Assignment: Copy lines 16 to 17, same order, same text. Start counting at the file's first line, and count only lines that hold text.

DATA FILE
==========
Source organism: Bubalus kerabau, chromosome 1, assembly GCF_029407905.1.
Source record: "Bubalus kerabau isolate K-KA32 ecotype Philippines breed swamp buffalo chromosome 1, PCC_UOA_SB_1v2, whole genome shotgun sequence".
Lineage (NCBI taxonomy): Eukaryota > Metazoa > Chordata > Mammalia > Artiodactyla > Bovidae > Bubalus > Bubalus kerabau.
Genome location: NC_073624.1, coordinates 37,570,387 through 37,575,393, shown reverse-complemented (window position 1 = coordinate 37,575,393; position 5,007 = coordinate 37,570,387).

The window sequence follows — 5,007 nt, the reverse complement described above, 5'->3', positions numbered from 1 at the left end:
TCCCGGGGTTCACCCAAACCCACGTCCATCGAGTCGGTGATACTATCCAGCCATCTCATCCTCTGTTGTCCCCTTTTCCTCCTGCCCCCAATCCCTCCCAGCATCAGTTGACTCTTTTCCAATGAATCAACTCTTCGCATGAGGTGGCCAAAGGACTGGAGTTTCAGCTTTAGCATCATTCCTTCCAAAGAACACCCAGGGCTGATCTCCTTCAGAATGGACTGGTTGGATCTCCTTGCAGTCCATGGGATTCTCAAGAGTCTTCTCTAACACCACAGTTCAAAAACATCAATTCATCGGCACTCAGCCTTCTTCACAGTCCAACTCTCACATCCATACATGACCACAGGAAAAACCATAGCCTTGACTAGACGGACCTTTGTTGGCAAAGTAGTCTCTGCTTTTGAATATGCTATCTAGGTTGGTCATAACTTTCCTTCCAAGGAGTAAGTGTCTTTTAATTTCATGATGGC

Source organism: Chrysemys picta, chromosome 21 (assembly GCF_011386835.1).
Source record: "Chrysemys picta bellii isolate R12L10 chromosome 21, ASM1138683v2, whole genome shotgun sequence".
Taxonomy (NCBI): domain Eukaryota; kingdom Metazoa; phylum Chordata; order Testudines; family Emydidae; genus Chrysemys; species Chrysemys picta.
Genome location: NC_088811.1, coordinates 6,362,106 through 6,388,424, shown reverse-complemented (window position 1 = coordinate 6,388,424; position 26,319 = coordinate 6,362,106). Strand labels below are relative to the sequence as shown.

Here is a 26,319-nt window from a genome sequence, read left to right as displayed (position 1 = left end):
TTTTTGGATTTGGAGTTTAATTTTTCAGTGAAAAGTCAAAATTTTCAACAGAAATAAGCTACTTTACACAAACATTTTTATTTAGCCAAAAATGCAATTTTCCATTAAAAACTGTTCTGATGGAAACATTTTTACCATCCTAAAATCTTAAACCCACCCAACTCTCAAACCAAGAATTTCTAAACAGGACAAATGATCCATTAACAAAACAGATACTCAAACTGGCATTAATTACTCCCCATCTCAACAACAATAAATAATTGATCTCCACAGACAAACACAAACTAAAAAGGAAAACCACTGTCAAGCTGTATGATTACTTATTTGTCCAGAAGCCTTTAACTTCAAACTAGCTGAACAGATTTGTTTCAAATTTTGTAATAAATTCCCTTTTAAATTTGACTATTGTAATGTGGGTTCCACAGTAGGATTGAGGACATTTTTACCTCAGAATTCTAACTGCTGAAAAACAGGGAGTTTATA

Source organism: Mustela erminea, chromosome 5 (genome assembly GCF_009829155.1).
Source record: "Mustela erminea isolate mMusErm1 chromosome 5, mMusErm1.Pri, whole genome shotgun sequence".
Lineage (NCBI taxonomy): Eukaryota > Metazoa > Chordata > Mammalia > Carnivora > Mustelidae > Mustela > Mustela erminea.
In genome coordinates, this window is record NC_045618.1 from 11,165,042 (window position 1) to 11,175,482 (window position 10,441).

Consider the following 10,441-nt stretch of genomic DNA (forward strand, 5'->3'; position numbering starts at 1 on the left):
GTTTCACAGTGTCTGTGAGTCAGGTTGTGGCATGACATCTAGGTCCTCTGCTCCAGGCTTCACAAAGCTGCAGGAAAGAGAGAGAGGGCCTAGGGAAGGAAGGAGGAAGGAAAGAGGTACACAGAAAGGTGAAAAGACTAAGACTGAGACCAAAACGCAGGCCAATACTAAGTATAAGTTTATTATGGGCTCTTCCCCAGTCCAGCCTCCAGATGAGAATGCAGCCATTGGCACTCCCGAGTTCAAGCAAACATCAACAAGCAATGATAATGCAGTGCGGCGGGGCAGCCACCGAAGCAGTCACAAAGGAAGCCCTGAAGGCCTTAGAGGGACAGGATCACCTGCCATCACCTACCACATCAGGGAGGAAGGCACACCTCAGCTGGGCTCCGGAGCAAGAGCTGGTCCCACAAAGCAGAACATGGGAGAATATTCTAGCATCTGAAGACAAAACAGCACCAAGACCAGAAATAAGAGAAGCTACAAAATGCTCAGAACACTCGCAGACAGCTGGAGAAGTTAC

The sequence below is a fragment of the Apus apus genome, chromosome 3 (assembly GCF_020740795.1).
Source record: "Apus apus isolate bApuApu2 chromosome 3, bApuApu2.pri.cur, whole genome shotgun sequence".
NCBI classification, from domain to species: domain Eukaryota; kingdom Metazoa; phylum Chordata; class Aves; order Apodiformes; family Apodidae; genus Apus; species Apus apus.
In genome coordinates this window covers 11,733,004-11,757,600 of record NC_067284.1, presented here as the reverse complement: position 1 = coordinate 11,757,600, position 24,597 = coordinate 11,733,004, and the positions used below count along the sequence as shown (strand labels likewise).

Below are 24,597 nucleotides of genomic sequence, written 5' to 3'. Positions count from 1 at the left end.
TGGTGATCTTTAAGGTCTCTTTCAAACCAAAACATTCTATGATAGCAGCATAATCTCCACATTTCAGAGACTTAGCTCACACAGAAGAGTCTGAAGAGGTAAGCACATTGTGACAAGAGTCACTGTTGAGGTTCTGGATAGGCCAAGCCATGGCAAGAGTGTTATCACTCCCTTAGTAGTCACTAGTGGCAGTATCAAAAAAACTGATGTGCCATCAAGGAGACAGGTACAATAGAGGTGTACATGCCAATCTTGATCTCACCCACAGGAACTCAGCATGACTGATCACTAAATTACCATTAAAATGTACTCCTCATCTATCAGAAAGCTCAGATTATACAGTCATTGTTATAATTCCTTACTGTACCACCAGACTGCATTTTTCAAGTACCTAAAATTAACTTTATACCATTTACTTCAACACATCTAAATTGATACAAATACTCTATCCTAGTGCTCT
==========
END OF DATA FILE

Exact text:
In genome coordinates, this window is record NC_045618.1 from 11,165,042 (window position 1) to 11,175,482 (window position 10,441).

Consider the following 10,441-nt stretch of genomic DNA (forward strand, 5'->3'; position numbering starts at 1 on the left):